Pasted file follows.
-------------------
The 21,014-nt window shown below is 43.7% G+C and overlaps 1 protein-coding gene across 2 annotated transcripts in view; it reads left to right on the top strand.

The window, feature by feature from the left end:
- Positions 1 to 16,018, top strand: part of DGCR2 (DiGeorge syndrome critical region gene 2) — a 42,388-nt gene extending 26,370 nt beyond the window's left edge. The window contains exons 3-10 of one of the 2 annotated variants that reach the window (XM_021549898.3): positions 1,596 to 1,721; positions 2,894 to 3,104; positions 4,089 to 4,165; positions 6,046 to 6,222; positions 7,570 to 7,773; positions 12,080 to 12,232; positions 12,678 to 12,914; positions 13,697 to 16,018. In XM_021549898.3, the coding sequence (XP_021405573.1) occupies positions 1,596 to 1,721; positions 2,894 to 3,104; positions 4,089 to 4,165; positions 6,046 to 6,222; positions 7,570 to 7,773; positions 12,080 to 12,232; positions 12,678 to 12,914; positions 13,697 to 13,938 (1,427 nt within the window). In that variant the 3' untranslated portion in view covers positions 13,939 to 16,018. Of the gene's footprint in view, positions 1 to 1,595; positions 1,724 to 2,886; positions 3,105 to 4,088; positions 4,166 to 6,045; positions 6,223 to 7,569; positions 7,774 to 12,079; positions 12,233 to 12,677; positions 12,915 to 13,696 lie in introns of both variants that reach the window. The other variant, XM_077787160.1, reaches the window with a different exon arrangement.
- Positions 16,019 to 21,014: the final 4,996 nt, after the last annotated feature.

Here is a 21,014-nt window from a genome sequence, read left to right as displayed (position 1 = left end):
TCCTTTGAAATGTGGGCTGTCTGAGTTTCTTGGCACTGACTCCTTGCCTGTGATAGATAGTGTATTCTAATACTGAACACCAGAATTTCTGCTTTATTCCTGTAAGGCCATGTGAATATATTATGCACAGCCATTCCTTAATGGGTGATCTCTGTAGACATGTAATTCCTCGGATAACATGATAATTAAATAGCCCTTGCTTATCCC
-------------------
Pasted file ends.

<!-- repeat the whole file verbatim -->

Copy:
The 21,014-nt window shown below is 43.7% G+C and overlaps 1 protein-coding gene across 2 annotated transcripts in view; it reads left to right on the top strand.

The window, feature by feature from the left end:
- Positions 1 to 16,018, top strand: part of DGCR2 (DiGeorge syndrome critical region gene 2) — a 42,388-nt gene extending 26,370 nt beyond the window's left edge. The window contains exons 3-10 of one of the 2 annotated variants that reach the window (XM_021549898.3): positions 1,596 to 1,721; positions 2,894 to 3,104; positions 4,089 to 4,165; positions 6,046 to 6,222; positions 7,570 to 7,773; positions 12,080 to 12,232; positions 12,678 to 12,914; positions 13,697 to 16,018. In XM_021549898.3, the coding sequence (XP_021405573.1) occupies positions 1,596 to 1,721; positions 2,894 to 3,104; positions 4,089 to 4,165; positions 6,046 to 6,222; positions 7,570 to 7,773; positions 12,080 to 12,232; positions 12,678 to 12,914; positions 13,697 to 13,938 (1,427 nt within the window). In that variant the 3' untranslated portion in view covers positions 13,939 to 16,018. Of the gene's footprint in view, positions 1 to 1,595; positions 1,724 to 2,886; positions 3,105 to 4,088; positions 4,166 to 6,045; positions 6,223 to 7,569; positions 7,774 to 12,079; positions 12,233 to 12,677; positions 12,915 to 13,696 lie in introns of both variants that reach the window. The other variant, XM_077787160.1, reaches the window with a different exon arrangement.
- Positions 16,019 to 21,014: the final 4,996 nt, after the last annotated feature.

Here is a 21,014-nt window from a genome sequence, read left to right as displayed (position 1 = left end):
TCCTTTGAAATGTGGGCTGTCTGAGTTTCTTGGCACTGACTCCTTGCCTGTGATAGATAGTGTATTCTAATACTGAACACCAGAATTTCTGCTTTATTCCTGTAAGGCCATGTGAATATATTATGCACAGCCATTCCTTAATGGGTGATCTCTGTAGACATGTAATTCCTCGGATAACATGATAATTAAATAGCCCTTGCTTATCCC